The Fine Print of Forced Arbitration

American consumers enter into contracts every single day.  Some of these contracts fit the picture in our minds of what a normal contract looks like, such as purchasing a new home.  Others are very informal and we hardly think of them as contracts because they’re part of our everyday life.  For instance, when you go to the gas station, you are essentially contracting with the business to pay them in exchange for fuel.  When you get a new credit card, you are contracting with them to make payments with interest in exchange for a line of credit.  When you start a new job, you perform work in exchange for payment for your services.  But more often than not, these transactions don’t strike people as “contractual obligations” because they don’t usually require you to come in, sit down, go over stacks of paperwork and sign documents that could have detrimental legal implications. 

But what happens when these transactions do have detrimental legal implications and you don’t find out about it until it’s too late?  This is the case for many Americans who have no idea that just by taking a job, swiping their credit card, or purchasing a product, they are binding themselves to forced arbitration. 

Buried deep in the fine print of credit card agreements that most people don’t even read, or employment agreements that most people think are standard forms, is a mandatory arbitration clause that forces you to give up your right to sue the company in court for their illegal and sometimes even dangerous conduct.  There is no judge, no jury and no right to appeal in forced arbitration.  Instead, you and the company each present your case to an arbitrator who makes a final and binding decision about your case.  Sometimes, there is only one arbitrator, who can even be pre-selected by the company in the arbitration clause.  Other times, it is a panel of three, with one arbitrator selected by the company, one selected by you and the third being one you both agree on.  Each of these arbitrators usually charge anywhere from $300-$500 per hour and you may be responsible for paying half of their fee.  Even the smallest of cases can take hours to arbitrate, resulting in massive legal fees. In one Minnesota case, the family of an elderly man who died as a result of negligence in a nursing home was awarded $230,000, but after paying arbitration fees, the entire family received less than $20,000 (Katie Halloran, Justice Denied, Trial, Jan. 2017 at 38).  That’s hundreds of thousands of dollars spent on arbitration when taking the matter to court could have cost considerably less.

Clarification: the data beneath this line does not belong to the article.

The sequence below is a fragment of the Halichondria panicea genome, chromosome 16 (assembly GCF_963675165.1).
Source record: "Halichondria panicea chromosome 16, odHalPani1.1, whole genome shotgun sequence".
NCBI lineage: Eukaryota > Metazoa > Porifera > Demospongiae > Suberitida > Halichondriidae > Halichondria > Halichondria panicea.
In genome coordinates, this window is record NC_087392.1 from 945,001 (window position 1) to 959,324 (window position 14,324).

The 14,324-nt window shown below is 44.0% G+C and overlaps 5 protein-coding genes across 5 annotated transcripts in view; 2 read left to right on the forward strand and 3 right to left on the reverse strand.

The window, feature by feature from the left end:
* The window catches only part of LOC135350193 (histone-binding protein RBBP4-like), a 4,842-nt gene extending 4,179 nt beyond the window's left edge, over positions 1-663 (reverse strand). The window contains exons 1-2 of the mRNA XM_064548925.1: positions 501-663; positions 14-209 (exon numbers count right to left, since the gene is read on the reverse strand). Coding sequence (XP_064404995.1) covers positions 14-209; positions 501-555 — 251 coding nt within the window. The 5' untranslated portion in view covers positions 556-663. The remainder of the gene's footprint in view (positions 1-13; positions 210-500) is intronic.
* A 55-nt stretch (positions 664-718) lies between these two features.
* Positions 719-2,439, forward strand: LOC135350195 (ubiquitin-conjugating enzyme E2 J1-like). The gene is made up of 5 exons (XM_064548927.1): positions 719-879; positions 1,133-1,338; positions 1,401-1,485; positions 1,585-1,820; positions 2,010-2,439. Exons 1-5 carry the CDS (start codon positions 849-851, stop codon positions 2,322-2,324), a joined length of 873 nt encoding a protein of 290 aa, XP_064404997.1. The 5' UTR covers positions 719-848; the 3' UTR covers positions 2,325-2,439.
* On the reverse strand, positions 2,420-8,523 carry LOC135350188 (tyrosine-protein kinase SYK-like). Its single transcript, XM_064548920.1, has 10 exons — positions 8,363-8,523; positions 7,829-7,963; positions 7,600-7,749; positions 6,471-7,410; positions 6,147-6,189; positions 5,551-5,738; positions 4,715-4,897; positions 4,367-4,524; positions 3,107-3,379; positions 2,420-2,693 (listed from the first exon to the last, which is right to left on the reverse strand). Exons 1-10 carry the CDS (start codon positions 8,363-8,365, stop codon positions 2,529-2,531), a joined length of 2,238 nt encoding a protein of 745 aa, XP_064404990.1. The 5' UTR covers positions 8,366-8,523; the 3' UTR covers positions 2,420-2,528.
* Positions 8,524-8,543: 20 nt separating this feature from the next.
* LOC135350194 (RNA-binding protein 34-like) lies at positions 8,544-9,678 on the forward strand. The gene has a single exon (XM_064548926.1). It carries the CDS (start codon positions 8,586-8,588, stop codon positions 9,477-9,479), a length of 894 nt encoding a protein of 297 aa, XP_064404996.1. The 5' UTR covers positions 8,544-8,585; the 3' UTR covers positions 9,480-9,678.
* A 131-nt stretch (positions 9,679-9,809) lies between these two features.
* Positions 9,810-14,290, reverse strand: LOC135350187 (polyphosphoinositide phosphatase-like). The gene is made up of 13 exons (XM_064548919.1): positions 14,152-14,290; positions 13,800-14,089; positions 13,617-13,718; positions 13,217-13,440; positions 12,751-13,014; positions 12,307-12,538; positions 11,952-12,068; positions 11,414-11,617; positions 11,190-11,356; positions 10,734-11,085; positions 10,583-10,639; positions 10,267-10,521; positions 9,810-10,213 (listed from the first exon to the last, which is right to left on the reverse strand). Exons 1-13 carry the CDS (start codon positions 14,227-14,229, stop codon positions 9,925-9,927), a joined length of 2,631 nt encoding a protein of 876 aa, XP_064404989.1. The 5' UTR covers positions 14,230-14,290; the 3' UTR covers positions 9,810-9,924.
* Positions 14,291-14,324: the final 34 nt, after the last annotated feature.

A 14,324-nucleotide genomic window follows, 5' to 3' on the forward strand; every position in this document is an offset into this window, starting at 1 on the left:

Arbitration is also a private proceeding and not subject to appeal.  So, there is no way to monitor or review the arbitration process to ensure that misconduct did not occur. 

Why does this matter so much?  Because mandatory arbitration clauses are in almost every set of terms and conditions for everything you purchase nowadays, even if you don’t actually sign a contract for them!  If you own a cell phone, have health insurance, use a credit card, have a checking account, work for a large corporation, purchased a car from a dealership, or even attended a for-profit college, you may have signed away your legal rights in the form of a forced arbitration clause.  Unfortunately, even knowing that these clauses exist doesn’t offer the consumer any protection from them.  After all, it’s virtually impossible for individual consumers to negotiate the terms of their cell phone contracts or credit card terms.  In order to escape these forced arbitration clauses, legislation must be passed to ban the practice of forced arbitration altogether. 

Jill S. Bollwerk
Helping St. Louis area residents with personal injury, workers' compensation & insurance appeals/disputes.